Observations Of the Covington & Burling
Our review was based upon a consideration of the provisions of the Act as they relate to one another as well as in comparison to similar statutes from Hungary (Act LXIII of 1992 on the Protection of Personal Data and the Publicity of Data of Public Interest, (the "Hungarian Act")), Canada (Access to Information Act, R.S.C. 1985, c. A-1, (the "Canadian Act")) and the United States (Freedom of Information Act, 5 U.S.C. 552, (the "American Act")). Comparisons were also made to the Russian Federation Information Act, RF Federal Act No. 24-FZ and the Public Records Act of 1958 (England) (all these laws together, the "Similar Acts").
Overall, the Act is quite similar to information laws that have been passed in many nations. This Act is a significant step forward in the process of increasing public access to information in Bulgaria. We applaud Parliament for moving forward in a positive and constructive manner. We do have several comments, which follow.
CHAPTER ONE: BASIC PRINCIPLES
Section I: Subject and Scope
Definition of Public Information: The definition of public information in Article 2 is broad, as it should be. It includes "any information of public significance, which relates to the public life in the Republic of Bulgaria, and gives the citizens the opportunity to form an opinion of their own on the activities carried out by the persons obliged under this act." Further, Article 3 extends the Act to information created by or kept with the state. This is a positive and forward-looking definition, which we would hope will remain in the law.
Limitations: Article 5 provides some limitations on the grant of access that could be interpreted quite broadly. Those limitations also do not appear to be entirely consistent with the remainder of the Act, and some of them are beyond exceptions that tend to be permitted in the Similar Acts. For example, protection of "other persons' rights and reputations" and "recognized moral standards" may be relevant to the publication of information but should not be grounds to withhold information from disclosure. We would suggest that this paragraph be changed to simply read as follows: "The right to access to public information may not be exercised when it conflicts with exceptions clearly stated in this Act."
Section II: Official and State-Office Public Information
State Secret. Article 9(2) appears to allow Parliament unrestricted discretion to determine that any class of information is a state secret. We would recommend that this authority be restricted so that Parliament would not have the power to restrict access to any type of information in the name of state security. For example, the Act could provide that Parliament could so designate information if there is substantial factual evidence of a real and immediate threat to state security by disclosure of the information, or some similar standard.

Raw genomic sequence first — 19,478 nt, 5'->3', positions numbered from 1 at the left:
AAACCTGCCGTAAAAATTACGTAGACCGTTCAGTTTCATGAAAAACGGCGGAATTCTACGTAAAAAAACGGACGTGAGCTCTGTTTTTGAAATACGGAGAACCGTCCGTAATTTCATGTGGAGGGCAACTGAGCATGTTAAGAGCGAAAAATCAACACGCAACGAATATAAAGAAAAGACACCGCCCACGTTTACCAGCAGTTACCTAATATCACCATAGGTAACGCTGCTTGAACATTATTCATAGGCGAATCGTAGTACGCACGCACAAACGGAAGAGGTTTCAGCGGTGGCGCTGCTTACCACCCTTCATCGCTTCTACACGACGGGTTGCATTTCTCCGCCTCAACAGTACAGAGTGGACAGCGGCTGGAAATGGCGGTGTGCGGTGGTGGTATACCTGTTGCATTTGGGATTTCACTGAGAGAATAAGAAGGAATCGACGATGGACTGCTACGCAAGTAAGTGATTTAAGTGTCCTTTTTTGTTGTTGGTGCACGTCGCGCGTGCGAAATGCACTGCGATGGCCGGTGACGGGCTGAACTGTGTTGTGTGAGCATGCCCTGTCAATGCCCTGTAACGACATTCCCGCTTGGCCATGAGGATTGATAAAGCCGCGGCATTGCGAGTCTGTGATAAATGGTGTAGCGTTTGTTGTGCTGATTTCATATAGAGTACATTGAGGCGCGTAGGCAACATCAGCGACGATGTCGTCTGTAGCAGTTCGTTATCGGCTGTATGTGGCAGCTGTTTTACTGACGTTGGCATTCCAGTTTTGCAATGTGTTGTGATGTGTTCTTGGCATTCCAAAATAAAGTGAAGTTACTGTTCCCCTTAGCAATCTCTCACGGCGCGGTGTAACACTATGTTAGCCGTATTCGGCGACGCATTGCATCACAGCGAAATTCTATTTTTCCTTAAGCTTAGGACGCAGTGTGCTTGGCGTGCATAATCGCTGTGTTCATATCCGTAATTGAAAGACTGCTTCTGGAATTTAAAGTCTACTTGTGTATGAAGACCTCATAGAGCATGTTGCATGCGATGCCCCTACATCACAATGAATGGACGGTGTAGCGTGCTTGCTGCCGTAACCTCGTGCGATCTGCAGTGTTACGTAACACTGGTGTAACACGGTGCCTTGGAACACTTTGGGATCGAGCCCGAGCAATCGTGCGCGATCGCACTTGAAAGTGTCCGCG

CHAPTER TWO: ACCESS TO PUBLIC INFORMATION
Section I: Access to Official and State-Service Public Information
Required Announcements: Article 14 provides for the obligatory disclosure of certain types of information such as information that can prevent a threat to a citizen's security or information that corrects previously disseminated incorrect information. Sub-article 2, Item 3 includes in this category information that "is, or could be, of interest to the public." This description is quite vague and could be difficult to administer. It may be advisable to remove the provision and leave the disclosure of such information subject to request under the provisions of the Act.
Section II: Access to Other Public Information
Exceptions: Article 17, sub-article (2) provides an exception to disclosure for trade secrets. See Chapter Three, Section IV for a discussion of exceptions.
Mass Media: We assume that the lengthy provisions for mass media would apply to only state-owned media (Bulgarian National Television and Bulgarian National Radio) and to material filed with the State by private broadcasters. Otherwise, the provisions of the Act would apply to privately held information, which appears to be prohibited by other provisions of the Act itself.
Section III: Conditions and Procedure for Determination of the Expenses Incurred for Granting Access to Public Information
Calculation of Fees: Article 20, Sub-Articles (1) and (2) do not provide much guidance for the calculation of reasonable fees nor the factors to be considered in the calculation. They leave the determination of fees to the Minister of Finance "not [to] exceed the actual cost of granting [access to the information." The Act could specify factors to be considered in the calculation such as the number of documents requested, the time required to locate and obtain the documents, the need to translate the information from machine-readable to human-readable form. Considerations such as these are written into §11 of the Canadian Act. The Hungarian Act (§20) and the English Act (§2) confer discretion on a third party, as does the draft of the Act.